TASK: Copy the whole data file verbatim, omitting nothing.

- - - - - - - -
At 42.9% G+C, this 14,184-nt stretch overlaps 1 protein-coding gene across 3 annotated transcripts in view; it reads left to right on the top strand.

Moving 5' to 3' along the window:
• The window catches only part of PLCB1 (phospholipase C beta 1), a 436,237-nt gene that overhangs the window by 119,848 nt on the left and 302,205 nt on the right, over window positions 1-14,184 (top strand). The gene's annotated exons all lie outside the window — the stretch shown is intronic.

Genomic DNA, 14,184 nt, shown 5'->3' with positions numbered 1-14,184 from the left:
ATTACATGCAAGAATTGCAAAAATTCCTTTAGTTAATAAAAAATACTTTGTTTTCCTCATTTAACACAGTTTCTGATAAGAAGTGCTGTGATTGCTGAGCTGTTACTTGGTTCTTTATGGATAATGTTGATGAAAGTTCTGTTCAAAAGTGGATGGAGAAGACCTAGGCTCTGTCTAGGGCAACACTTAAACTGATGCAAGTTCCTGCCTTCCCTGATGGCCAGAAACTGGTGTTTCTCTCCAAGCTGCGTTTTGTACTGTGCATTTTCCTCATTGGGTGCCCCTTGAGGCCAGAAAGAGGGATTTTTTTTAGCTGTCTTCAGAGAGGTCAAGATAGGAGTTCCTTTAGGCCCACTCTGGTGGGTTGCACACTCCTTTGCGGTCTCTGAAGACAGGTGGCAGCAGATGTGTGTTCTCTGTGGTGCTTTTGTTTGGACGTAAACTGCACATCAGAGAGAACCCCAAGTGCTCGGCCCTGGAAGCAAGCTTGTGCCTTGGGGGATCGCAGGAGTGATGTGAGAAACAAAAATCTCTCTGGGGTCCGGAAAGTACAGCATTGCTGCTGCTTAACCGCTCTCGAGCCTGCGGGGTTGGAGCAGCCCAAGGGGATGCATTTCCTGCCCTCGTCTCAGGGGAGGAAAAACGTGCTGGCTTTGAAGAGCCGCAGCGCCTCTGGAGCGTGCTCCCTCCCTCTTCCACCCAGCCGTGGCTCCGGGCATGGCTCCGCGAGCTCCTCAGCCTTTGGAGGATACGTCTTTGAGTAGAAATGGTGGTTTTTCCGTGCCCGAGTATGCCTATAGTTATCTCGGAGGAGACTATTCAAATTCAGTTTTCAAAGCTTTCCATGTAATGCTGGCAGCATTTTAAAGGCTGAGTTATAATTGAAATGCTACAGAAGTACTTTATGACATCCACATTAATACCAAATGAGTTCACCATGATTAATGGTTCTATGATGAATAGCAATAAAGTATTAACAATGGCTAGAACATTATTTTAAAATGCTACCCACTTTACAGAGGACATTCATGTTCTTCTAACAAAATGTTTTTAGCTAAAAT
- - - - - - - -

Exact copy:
At 42.9% G+C, this 14,184-nt stretch overlaps 1 protein-coding gene across 3 annotated transcripts in view; it reads left to right on the top strand.

Moving 5' to 3' along the window:
• The window catches only part of PLCB1 (phospholipase C beta 1), a 436,237-nt gene that overhangs the window by 119,848 nt on the left and 302,205 nt on the right, over window positions 1-14,184 (top strand). The gene's annotated exons all lie outside the window — the stretch shown is intronic.

Genomic DNA, 14,184 nt, shown 5'->3' with positions numbered 1-14,184 from the left:
ATTACATGCAAGAATTGCAAAAATTCCTTTAGTTAATAAAAAATACTTTGTTTTCCTCATTTAACACAGTTTCTGATAAGAAGTGCTGTGATTGCTGAGCTGTTACTTGGTTCTTTATGGATAATGTTGATGAAAGTTCTGTTCAAAAGTGGATGGAGAAGACCTAGGCTCTGTCTAGGGCAACACTTAAACTGATGCAAGTTCCTGCCTTCCCTGATGGCCAGAAACTGGTGTTTCTCTCCAAGCTGCGTTTTGTACTGTGCATTTTCCTCATTGGGTGCCCCTTGAGGCCAGAAAGAGGGATTTTTTTTAGCTGTCTTCAGAGAGGTCAAGATAGGAGTTCCTTTAGGCCCACTCTGGTGGGTTGCACACTCCTTTGCGGTCTCTGAAGACAGGTGGCAGCAGATGTGTGTTCTCTGTGGTGCTTTTGTTTGGACGTAAACTGCACATCAGAGAGAACCCCAAGTGCTCGGCCCTGGAAGCAAGCTTGTGCCTTGGGGGATCGCAGGAGTGATGTGAGAAACAAAAATCTCTCTGGGGTCCGGAAAGTACAGCATTGCTGCTGCTTAACCGCTCTCGAGCCTGCGGGGTTGGAGCAGCCCAAGGGGATGCATTTCCTGCCCTCGTCTCAGGGGAGGAAAAACGTGCTGGCTTTGAAGAGCCGCAGCGCCTCTGGAGCGTGCTCCCTCCCTCTTCCACCCAGCCGTGGCTCCGGGCATGGCTCCGCGAGCTCCTCAGCCTTTGGAGGATACGTCTTTGAGTAGAAATGGTGGTTTTTCCGTGCCCGAGTATGCCTATAGTTATCTCGGAGGAGACTATTCAAATTCAGTTTTCAAAGCTTTCCATGTAATGCTGGCAGCATTTTAAAGGCTGAGTTATAATTGAAATGCTACAGAAGTACTTTATGACATCCACATTAATACCAAATGAGTTCACCATGATTAATGGTTCTATGATGAATAGCAATAAAGTATTAACAATGGCTAGAACATTATTTTAAAATGCTACCCACTTTACAGAGGACATTCATGTTCTTCTAACAAAATGTTTTTAGCTAAAAT